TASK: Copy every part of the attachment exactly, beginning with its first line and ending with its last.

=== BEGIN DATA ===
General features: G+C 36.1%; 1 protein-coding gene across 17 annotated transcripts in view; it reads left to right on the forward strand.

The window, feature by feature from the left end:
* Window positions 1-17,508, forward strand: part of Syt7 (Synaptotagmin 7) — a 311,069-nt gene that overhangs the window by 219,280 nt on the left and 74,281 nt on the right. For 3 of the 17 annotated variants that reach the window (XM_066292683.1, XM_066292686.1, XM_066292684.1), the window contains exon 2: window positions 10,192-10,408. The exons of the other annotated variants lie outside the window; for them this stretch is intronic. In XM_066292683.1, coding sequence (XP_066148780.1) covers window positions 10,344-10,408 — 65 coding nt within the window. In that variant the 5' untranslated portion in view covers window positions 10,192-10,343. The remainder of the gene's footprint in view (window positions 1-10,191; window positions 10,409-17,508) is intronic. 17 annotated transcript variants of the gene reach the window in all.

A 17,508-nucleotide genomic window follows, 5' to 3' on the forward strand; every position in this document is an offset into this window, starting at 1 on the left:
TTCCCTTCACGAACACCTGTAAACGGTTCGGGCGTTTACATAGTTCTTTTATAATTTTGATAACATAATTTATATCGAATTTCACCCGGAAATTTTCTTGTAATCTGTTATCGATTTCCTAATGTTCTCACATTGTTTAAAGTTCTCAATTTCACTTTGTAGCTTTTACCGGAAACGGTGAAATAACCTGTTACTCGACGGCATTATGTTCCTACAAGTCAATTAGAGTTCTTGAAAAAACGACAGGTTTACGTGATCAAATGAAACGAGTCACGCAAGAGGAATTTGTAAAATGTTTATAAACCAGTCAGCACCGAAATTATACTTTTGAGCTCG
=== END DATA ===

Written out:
General features: G+C 36.1%; 1 protein-coding gene across 17 annotated transcripts in view; it reads left to right on the forward strand.

The window, feature by feature from the left end:
* Window positions 1-17,508, forward strand: part of Syt7 (Synaptotagmin 7) — a 311,069-nt gene that overhangs the window by 219,280 nt on the left and 74,281 nt on the right. For 3 of the 17 annotated variants that reach the window (XM_066292683.1, XM_066292686.1, XM_066292684.1), the window contains exon 2: window positions 10,192-10,408. The exons of the other annotated variants lie outside the window; for them this stretch is intronic. In XM_066292683.1, coding sequence (XP_066148780.1) covers window positions 10,344-10,408 — 65 coding nt within the window. In that variant the 5' untranslated portion in view covers window positions 10,192-10,343. The remainder of the gene's footprint in view (window positions 1-10,191; window positions 10,409-17,508) is intronic. 17 annotated transcript variants of the gene reach the window in all.

A 17,508-nucleotide genomic window follows, 5' to 3' on the forward strand; every position in this document is an offset into this window, starting at 1 on the left:
TTCCCTTCACGAACACCTGTAAACGGTTCGGGCGTTTACATAGTTCTTTTATAATTTTGATAACATAATTTATATCGAATTTCACCCGGAAATTTTCTTGTAATCTGTTATCGATTTCCTAATGTTCTCACATTGTTTAAAGTTCTCAATTTCACTTTGTAGCTTTTACCGGAAACGGTGAAATAACCTGTTACTCGACGGCATTATGTTCCTACAAGTCAATTAGAGTTCTTGAAAAAACGACAGGTTTACGTGATCAAATGAAACGAGTCACGCAAGAGGAATTTGTAAAATGTTTATAAACCAGTCAGCACCGAAATTATACTTTTGAGCTCG